By Frances Sutton, Edinburgh International Book Festival
Being asked to describe a ‘typical day’ at the Edinburgh International Book Festival is a challenge - I’m not sure there ever is such a thing.
With adult and children’s authors jetting into Edinburgh from all over the world holding talks, reading workshops, poetry readings and debates in eight tented theatres, there’s always something different going on. But I’ll give it a go…
Charlotte Square Gardens wakes up at around 8am as the Book Festival team arrives, raring to go for another day. The morning meeting takes place in the calm of the Authors’ Yurt to chat through any unusual events for the day, then we take a quick trip next door to see if the press team have got the coffee brewing yet. In my experience, all festivals seem to be fuelled by coffee (and cake!)
After a time check to make sure all clocks and watches on site are synchronised, and a radio call to each department, we’re ready to open the gates and the first visitors of the day flood in. Some head straight to their first event, others to the café for their morning coffee. Many go to the box office to see if tickets for some of our sold out events have become available. You might see a procession of small flower fairies skip across the lawn and the Gruffalo might be spotted wandering into a theatre to join his creator, Julia Donaldson.
This year, historian Antony Beevor will be talking about the Second World War to a packed audience, while Poet Laureate Carol Ann Duffy will read from her new collection. Meanwhile, the world renowned visual artist Gabriel Orozco will introduce Edinburgh to some of the very best in contemporary Mexican writing and poetry. Andrew O’Hagan, who is one of the nine Man Booker Prize nominated authors, will be doing book signings at the Festival.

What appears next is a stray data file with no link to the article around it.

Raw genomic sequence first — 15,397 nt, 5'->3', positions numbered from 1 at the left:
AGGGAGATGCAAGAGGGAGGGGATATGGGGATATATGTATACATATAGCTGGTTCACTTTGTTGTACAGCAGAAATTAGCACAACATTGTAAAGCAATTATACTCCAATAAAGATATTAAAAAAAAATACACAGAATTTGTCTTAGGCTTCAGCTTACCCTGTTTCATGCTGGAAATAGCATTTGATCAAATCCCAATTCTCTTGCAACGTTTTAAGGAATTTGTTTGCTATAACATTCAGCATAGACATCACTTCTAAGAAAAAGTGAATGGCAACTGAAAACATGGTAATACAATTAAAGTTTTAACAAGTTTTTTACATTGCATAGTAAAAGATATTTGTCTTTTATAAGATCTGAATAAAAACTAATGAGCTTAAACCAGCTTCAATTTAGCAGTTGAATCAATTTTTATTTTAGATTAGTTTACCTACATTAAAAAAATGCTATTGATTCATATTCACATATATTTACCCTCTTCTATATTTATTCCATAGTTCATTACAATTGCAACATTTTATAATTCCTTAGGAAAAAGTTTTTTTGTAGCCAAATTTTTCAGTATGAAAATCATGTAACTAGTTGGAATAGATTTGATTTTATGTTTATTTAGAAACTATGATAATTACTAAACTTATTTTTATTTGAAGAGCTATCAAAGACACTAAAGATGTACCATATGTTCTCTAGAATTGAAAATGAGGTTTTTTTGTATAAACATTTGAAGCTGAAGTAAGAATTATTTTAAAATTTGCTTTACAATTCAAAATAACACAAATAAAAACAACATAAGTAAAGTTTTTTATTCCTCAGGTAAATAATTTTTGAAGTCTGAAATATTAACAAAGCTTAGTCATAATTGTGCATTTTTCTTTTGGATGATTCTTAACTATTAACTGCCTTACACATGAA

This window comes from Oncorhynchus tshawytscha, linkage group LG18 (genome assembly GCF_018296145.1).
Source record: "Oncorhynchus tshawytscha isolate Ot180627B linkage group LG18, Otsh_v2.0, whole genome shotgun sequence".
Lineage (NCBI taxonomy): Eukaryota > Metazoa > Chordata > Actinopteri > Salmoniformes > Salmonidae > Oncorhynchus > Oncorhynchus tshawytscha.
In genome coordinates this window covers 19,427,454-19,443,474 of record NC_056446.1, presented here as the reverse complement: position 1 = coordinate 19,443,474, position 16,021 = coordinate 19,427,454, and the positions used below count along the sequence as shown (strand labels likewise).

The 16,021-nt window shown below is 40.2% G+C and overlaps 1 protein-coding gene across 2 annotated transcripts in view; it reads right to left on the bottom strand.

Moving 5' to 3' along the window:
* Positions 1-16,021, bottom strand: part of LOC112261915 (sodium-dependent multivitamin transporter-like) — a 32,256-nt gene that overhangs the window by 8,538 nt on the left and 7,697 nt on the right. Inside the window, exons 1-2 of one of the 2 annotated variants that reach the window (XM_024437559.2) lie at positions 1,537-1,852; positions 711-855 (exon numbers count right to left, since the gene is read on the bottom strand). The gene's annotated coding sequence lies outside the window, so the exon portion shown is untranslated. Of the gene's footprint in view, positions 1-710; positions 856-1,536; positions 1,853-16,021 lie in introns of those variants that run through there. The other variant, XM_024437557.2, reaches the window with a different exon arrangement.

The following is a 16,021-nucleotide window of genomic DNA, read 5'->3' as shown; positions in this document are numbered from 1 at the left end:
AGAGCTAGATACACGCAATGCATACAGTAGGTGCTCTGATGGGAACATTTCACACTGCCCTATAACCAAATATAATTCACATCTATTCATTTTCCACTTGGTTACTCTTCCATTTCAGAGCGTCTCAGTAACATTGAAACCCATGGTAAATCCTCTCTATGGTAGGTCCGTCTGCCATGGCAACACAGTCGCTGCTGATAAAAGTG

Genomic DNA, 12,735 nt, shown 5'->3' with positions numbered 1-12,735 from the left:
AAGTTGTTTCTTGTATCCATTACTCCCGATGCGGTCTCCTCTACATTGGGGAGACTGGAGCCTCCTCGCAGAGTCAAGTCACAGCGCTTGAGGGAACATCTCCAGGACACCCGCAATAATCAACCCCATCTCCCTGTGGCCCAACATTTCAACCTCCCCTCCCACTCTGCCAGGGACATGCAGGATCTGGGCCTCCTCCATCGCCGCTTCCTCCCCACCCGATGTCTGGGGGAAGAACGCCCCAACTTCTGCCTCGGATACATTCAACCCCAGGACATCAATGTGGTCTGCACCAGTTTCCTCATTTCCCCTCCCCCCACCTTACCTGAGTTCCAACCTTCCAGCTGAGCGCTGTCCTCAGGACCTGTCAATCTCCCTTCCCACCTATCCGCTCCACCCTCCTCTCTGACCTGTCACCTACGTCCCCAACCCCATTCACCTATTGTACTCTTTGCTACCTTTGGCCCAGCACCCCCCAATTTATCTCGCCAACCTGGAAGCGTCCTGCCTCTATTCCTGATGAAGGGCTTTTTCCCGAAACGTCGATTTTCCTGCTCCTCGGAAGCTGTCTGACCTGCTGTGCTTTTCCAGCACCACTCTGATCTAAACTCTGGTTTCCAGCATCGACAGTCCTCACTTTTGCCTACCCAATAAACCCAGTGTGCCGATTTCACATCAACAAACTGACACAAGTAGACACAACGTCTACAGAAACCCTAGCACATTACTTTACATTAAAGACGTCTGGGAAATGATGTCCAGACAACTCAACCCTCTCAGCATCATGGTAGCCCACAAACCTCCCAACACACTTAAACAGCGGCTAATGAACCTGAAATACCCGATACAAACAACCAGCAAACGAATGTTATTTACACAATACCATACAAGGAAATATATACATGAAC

Behind the scenes, a stream of authors will be welcomed into the Authors’ Yurt to meet their mediators before being miked up and escorted to their events. In the neighbouring press tent, Colombia’s Sergio Farjado will be found being interviewed for BBC World Service, whilst journalists from The Times, Guardian and Scotsman busily write up stories on the authors they have just listened to.
The afternoon takes much the same shape. The Yurt will be busy with a group of eight actors preparing for their rehearsed reading of Edwin Morgan’s translation of Cyrano de Bergerac, whilst a buzz surrounds the arrival of civil rights activist Reverend Jesse Jackson as press photographers and TV crews jostle for position before his press call.
Meanwhile, Edinburgh’s bookshops will be busy with folk making purchases, waiting to meet authors, browsing the shelves for books featured in the Festival programme and indeed from other well respected Scottish authors.
As the light starts to fade, Edinburgh’s bars will get busier and the beautiful mirrored Spiegeltent will transform into an evening cabaret show, as Unbound (the Festival’s live literature slot) takes to the stage. Because it’s free and unticketed, a queue will form early with audience members eager to join the music and dancing that invariably carries on into the night.
As the evening draws to a close, the bookshops start to get quieter and shut for the night, whilst the duty manager does the rounds to ensure that everything is as it should be. Eventually, sometime after 1am, he will check that all members of the public and staff have left the site for the night.
Charlotte Square Gardens is finally quiet for a few hours…
The Edinburgh International Book Festival runs from Saturday 15 to Monday 31 August 2015. Full details of the programme, and tickets to all events can be found at www.edbookfest.co.uk.